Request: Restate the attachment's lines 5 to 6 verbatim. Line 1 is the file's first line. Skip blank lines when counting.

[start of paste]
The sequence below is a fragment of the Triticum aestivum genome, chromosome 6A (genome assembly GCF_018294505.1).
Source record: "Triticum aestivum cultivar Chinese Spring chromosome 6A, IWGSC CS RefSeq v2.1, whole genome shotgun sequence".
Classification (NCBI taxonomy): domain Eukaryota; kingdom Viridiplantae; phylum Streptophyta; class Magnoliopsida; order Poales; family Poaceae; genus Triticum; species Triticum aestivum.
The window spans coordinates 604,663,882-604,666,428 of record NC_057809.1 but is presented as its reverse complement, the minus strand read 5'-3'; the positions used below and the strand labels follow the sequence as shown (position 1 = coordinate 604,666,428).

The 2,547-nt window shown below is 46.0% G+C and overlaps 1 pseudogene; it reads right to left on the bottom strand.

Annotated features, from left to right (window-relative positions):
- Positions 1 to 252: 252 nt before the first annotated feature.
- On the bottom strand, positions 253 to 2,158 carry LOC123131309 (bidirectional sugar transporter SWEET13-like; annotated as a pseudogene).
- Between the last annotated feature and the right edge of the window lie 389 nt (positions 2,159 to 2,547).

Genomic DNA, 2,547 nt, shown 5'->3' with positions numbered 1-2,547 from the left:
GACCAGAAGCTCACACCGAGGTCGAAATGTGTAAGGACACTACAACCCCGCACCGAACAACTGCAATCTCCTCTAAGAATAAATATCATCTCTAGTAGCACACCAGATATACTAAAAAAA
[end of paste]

The 2,547-nt window shown below is 46.0% G+C and overlaps 1 pseudogene; it reads right to left on the bottom strand.

Annotated features, from left to right (window-relative positions):